By Mark Swartz
Monster Contributing Writer
I'm rushing to put on my makeup. I can't be late for work again. Not after two months ago, when I was off for over a week. That time it was a cracked rib. At least I could hide the bruises from my co-workers.
Not like this black eye I'm frantically trying to hide. If they see it they won't understand. They won't realize how much my husband loves me. Yes, he has a serious problem. Very serious. But he's finally said he'll go for help. I won't have to worry anymore when he gets angry. He'll learn to control his outbursts, won't he?
It's gone. All of it. Our savings, even the retirement funds. Damn, I was certain I had the winning hand. And last week, when that "sure thing" finished fifth at the track, just more bad luck. A guy like me can't seem to catch a break.
This is the end of my rope. See this letter from the Canada Revenue Agency? Unless I pay my back taxes, they'll garnishee my wages. They'll send my employer a registered letter, blowing my cover. If only I could go double or nothing on my debts. Too late. As a bank manager, my career will be over.
Suzanna is ashamed to admit that she lives in an abusive relationship. Fabrizio is in fear of being outed as a debt-ridden gambler. If their colleagues and mangers knew about their situations, there'd be all that judging, possibly nasty gossip. Their jobs might even be at risk.
But if they don't come forward at work to admit their problems, they chance having their bosses find out anyway. Bosses can only help you when they know what's going on. And red lights flash when your performance suffers for no apparent reason.
So should Suzanna and Fabrizio try to take the initiative? They could do so by disclosing their respective circumstances at work. Or they could continue concealing. Maybe nothing bad will happen if they can just keep a lid on things longer.
My Own Dilemma
There are lots of situations we'd rather keep private. Let's face it, we're human. We make mistakes. Succumb on occasion to our darker urges. Or get affected by forces beyond our control.
Like the time I was working in a good job I couldn't afford to lose. Suddenly life crashed down around me. My father lost his legs and eyesight from diabetes. My brother was (temporarily) in a psychiatric ward. My marriage was dissolving and our kids were very young. Too many stressful happenings
Naturally my boss remarked on my absences. The missing of deadlines. My hand was forced: confess that I was having personal problems, or look like a screw up.
I chose, reluctantly, to reveal some of my personal problems. Doing so meant I admitted a weakness - I could not devote 100% to my job at that time. My anxiety soared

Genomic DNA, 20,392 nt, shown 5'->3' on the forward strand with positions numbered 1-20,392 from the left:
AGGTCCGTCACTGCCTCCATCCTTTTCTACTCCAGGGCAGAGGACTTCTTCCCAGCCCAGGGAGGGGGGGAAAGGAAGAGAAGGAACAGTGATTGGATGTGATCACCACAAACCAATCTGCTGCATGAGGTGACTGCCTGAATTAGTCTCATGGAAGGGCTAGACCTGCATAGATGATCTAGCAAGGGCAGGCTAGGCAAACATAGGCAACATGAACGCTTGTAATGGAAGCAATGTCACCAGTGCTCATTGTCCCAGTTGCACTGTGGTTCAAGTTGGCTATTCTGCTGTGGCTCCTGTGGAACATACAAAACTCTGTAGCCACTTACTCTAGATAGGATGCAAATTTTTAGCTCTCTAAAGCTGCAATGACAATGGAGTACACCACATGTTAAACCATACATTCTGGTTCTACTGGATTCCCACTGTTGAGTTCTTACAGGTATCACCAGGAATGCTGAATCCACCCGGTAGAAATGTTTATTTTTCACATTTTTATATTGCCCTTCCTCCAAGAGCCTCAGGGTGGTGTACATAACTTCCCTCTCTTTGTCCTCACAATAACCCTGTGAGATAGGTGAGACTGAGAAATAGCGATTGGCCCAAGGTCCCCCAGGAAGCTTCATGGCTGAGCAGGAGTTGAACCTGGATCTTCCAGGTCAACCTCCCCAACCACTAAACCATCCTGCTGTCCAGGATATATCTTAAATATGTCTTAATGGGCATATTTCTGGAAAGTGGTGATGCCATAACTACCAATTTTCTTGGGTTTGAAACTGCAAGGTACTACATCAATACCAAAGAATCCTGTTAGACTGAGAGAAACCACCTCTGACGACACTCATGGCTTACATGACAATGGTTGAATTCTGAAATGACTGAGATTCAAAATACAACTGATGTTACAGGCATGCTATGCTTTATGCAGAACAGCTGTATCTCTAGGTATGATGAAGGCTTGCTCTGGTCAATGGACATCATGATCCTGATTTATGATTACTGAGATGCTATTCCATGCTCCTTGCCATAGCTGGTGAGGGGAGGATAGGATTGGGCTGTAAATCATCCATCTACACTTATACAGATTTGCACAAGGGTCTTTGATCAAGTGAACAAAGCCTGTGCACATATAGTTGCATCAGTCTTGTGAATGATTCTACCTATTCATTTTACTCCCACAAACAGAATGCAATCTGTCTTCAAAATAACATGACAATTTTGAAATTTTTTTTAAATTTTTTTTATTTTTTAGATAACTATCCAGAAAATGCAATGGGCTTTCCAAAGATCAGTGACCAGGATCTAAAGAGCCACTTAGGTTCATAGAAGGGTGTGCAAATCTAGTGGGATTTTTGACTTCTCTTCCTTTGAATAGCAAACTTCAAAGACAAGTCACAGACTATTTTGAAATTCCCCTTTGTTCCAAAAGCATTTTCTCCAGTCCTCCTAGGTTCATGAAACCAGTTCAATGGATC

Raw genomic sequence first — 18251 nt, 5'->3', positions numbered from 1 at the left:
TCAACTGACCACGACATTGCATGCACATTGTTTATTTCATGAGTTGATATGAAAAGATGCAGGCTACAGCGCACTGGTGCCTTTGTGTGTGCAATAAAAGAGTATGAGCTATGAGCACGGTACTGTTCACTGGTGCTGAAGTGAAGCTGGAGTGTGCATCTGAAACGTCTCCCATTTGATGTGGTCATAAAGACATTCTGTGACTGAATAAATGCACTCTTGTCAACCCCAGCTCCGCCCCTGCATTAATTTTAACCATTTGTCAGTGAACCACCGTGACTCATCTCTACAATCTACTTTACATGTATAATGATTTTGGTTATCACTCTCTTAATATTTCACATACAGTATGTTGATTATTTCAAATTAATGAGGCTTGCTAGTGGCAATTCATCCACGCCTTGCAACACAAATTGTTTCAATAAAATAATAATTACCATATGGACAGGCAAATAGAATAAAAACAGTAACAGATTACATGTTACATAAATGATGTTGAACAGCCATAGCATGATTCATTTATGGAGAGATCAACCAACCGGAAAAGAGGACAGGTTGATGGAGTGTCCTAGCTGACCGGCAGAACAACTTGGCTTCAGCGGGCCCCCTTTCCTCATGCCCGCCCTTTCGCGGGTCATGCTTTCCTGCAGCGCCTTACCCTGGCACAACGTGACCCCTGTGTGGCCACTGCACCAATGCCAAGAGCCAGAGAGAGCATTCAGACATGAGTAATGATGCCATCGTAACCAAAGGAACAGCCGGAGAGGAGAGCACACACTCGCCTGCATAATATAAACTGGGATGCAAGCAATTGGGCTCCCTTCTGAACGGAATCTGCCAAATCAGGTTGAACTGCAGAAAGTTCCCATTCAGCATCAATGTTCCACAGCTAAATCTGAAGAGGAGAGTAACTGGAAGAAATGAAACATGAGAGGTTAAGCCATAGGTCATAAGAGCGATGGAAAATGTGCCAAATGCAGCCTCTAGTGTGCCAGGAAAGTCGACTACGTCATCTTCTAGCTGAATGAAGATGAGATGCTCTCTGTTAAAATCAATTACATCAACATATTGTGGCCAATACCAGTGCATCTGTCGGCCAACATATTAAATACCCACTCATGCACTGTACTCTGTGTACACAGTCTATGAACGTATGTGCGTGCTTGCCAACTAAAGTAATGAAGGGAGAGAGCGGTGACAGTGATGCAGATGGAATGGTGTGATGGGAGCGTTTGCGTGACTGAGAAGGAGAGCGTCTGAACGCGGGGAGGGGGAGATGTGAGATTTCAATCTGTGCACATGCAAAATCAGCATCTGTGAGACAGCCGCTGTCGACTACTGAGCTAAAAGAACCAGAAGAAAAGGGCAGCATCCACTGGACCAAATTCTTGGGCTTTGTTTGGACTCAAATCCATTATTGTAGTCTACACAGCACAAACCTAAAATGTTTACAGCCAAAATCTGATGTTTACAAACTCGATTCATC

- would my company let me go? The timing would have been disastrous for me.
Yet if I didn't give them a credible excuse, for sure they'd have gotten rid of me. They weren't known for their flexibility. Fortunately my boss was somewhat understanding. He gave me a few months of slightly reduced workload. Then it was back to the grinder. At least I still had my job. It did feel awkward though, with him knowing those vulnerable parts of my private life.
So Should You Reveal?
Whether to hide or confide is a difficult choice. Disclose and someone at work will know more about you than you want them to. This could end up costing you. Promotions might be withheld. You could be given fewer responsibilities. Once an employer is uncertain of your reliability, it can make you more vulnerable.
It's easier to be forthcoming when you and your boss get along well; when you have an established track record; when your employer has policies that encourage openness; and when you're already seeking aid (from your Employee Assistance Program
, for example).
It also helps if your problem can be fit into a legally protected category. Fabrizio, for instance, could probably show he has an addiction - in his case, gambling. As such, he may be entitled to protections under provincial or federal employment statutes.
Or Should You Conceal.
But if you suffer, say, from Clinical Depression
, or like Suzanna are in a bind that employers don't have to accommodate, you're less protected. Perhaps not a big deal - but only if you can maintain your productivity at an acceptable level.
In the meantime, consider reaching out for help. Otherwise things could worsen beyond your control. Before this happens, you may want to obtain legal advice from an employment lawyer on how to protect yourself. Then approach your boss or, if you have one, your HR department. You could explain your situation and ask for temporary accommodation.
Putting together a support system will lighten your load as well. This group may consist of friends and family, co-workers, and outside professionals (such as a physician, counsellor, financial planner, social worker...whatever's needed). As well, in a crisis you can always call for free a local Distress Center
, day or night. You'll reach qualified professionals who can calm you, and direct you to appropriate resources.
An Ounce Of Prevention
Watch out if your performance, attendance or behaviour turns erratic. Questions will be asked. Rumours may start spreading. Soon enough you'll likely be called in to explain. Or not: you might simply be terminated (or demoted) without never knowing why.
That's why you need to think seriously about disclosing. Doing so early on - before you impact your workplace, though after you're aware of your employee rights
- gives everyone a chance to make adjustments. Once your bruises can't be hidden, or the CRA seizes part of your wages, it may be too late."The content contained in this article is intended to be for informational purposes only. You should seek the advice of your family doctor or other qualified provider with any questions or concerns you may have regarding medical, mental or personal issues.”